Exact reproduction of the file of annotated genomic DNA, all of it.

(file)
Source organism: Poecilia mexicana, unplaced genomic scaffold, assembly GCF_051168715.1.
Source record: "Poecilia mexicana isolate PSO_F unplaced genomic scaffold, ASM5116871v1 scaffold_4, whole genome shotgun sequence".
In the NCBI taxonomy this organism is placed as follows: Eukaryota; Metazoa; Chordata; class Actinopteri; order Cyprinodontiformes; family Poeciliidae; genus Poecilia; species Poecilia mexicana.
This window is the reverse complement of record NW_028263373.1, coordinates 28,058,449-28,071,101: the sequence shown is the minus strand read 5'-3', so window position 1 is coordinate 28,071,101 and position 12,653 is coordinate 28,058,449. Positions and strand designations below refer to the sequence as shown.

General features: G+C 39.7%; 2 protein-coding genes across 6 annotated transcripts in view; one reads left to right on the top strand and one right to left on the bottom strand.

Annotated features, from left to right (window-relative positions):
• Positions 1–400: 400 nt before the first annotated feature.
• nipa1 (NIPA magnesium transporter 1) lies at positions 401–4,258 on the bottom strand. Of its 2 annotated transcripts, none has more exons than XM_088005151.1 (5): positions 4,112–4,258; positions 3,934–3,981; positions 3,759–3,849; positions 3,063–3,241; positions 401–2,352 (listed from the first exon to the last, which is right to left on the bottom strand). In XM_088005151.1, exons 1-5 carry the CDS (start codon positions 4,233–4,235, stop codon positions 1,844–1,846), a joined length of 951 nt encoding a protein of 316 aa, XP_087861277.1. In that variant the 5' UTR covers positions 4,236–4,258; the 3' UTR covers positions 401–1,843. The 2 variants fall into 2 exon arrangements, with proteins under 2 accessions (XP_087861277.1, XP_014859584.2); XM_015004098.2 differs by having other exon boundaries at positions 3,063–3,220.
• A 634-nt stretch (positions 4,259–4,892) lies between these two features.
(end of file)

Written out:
Source organism: Poecilia mexicana, unplaced genomic scaffold, assembly GCF_051168715.1.
Source record: "Poecilia mexicana isolate PSO_F unplaced genomic scaffold, ASM5116871v1 scaffold_4, whole genome shotgun sequence".
In the NCBI taxonomy this organism is placed as follows: Eukaryota; Metazoa; Chordata; class Actinopteri; order Cyprinodontiformes; family Poeciliidae; genus Poecilia; species Poecilia mexicana.
This window is the reverse complement of record NW_028263373.1, coordinates 28,058,449-28,071,101: the sequence shown is the minus strand read 5'-3', so window position 1 is coordinate 28,071,101 and position 12,653 is coordinate 28,058,449. Positions and strand designations below refer to the sequence as shown.

General features: G+C 39.7%; 2 protein-coding genes across 6 annotated transcripts in view; one reads left to right on the top strand and one right to left on the bottom strand.

Annotated features, from left to right (window-relative positions):
• Positions 1–400: 400 nt before the first annotated feature.
• nipa1 (NIPA magnesium transporter 1) lies at positions 401–4,258 on the bottom strand. Of its 2 annotated transcripts, none has more exons than XM_088005151.1 (5): positions 4,112–4,258; positions 3,934–3,981; positions 3,759–3,849; positions 3,063–3,241; positions 401–2,352 (listed from the first exon to the last, which is right to left on the bottom strand). In XM_088005151.1, exons 1-5 carry the CDS (start codon positions 4,233–4,235, stop codon positions 1,844–1,846), a joined length of 951 nt encoding a protein of 316 aa, XP_087861277.1. In that variant the 5' UTR covers positions 4,236–4,258; the 3' UTR covers positions 401–1,843. The 2 variants fall into 2 exon arrangements, with proteins under 2 accessions (XP_087861277.1, XP_014859584.2); XM_015004098.2 differs by having other exon boundaries at positions 3,063–3,220.
• A 634-nt stretch (positions 4,259–4,892) lies between these two features.